Last February, the Secretary of Defense initiated three new classified anti-terrorist operations intended “to degrade al Qaeda and ISIS-affiliated terrorists in the Middle East and specific regions of Africa.”
A glimpse of the new operations was provided in the latest quarterly report on the U.S. anti-ISIS campaign from the Inspectors General of the Department of Defense, Department of State, and US Agency for International Development.
The three classified programs are known as Operation Yukon Journey, the Northwest Africa Counterterrorism overseas contingency operation, and the East Africa Counterterrorism overseas contingency operation.
Detailed oversight of these programs is effectively led by the DoD Office of Inspector General rather than by Congress.
“To report on these new contingency operations, the DoD OIG submitted a list of questions to the DoD about topics related to the operations, including the objectives of the operations, the metrics used to measure progress, the costs of the operations, the number of U.S. personnel involved, and the reason why the operations were declared overseas contingency operations,” the joint IG report said.
DoD provided classified responses to some of the questions, which were provided to Congress.
But “The DoD did not answer the question as to why it was necessary to designate these existing counterterrorism campaigns as overseas contingency operations or what benefits were conveyed with the overseas contingency operation designation.”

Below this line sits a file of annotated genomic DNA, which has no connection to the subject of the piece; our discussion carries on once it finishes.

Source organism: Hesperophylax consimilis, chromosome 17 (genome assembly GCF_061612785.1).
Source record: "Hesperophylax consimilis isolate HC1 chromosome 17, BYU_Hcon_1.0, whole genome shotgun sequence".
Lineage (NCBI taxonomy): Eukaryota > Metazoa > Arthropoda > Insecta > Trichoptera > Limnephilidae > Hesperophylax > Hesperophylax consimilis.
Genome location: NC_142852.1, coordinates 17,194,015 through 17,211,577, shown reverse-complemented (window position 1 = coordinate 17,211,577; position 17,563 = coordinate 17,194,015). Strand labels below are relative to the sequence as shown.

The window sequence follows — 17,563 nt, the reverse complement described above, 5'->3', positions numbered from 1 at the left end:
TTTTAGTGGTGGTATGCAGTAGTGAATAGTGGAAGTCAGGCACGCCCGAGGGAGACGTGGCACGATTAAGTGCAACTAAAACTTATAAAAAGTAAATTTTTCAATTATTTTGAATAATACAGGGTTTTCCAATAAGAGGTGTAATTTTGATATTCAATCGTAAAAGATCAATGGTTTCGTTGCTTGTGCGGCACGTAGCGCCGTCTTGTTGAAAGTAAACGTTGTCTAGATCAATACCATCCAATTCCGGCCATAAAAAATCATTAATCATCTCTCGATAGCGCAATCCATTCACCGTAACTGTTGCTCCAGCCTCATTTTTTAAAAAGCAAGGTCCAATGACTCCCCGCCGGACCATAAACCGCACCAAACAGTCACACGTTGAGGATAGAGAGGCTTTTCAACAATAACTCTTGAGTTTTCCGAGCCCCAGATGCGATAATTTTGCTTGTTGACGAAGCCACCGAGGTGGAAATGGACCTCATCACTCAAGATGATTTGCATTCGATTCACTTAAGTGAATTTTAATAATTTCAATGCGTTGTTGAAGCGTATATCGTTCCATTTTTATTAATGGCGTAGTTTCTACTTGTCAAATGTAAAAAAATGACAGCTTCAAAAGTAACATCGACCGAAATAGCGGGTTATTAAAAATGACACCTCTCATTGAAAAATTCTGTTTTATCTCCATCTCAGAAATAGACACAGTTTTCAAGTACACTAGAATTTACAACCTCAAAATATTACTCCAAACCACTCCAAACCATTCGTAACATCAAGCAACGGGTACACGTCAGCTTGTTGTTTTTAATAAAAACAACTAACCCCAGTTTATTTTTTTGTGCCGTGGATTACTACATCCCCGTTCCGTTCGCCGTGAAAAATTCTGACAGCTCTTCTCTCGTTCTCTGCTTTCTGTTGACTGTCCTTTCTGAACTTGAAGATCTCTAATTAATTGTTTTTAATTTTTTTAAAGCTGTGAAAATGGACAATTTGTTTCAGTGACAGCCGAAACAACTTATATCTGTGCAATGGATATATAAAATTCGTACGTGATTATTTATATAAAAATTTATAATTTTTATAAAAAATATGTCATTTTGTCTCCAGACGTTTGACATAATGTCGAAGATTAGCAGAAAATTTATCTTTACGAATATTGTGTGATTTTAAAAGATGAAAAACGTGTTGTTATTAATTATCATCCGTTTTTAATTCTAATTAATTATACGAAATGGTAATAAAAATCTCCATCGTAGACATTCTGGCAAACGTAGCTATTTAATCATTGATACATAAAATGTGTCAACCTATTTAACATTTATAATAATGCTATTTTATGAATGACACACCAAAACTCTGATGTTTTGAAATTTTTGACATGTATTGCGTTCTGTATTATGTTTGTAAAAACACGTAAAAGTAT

Overseas contingency operations are funded as “emergency” operations that are not subject to normal procedural requirements or budget limitations.
“The DoD informed the DoD OIG that the new contingency operations are classified to safeguard U.S. forces’ freedom of movement, provide a layer of force protection, and protect tactics, techniques, and procedures. However,” the IG report noted, “it is typical to classify such tactical information in any operation even when the overall location of an operation is publicly acknowledged.”
“We will continue to seek answers to these questions,” the IG report said.
A supply-side tax credit (STC) could offer a tax incentive to material suppliers and professional service consultants that provide goods or services to affordable housing projects.
The Department of Housing and Urban Development (HUD), Department of Commerce, and Department of Transportation should jointly develop and manage a data resource—a Housing Production Dashboard—to track housing production within and across states.
Exempting affordable housing from volume caps would address the underlying issue and have the greatest impact in this housing emergency.
To increase the supply of affordable homes, Congress should make greater investments in the National Housing Trust Fund (HTF).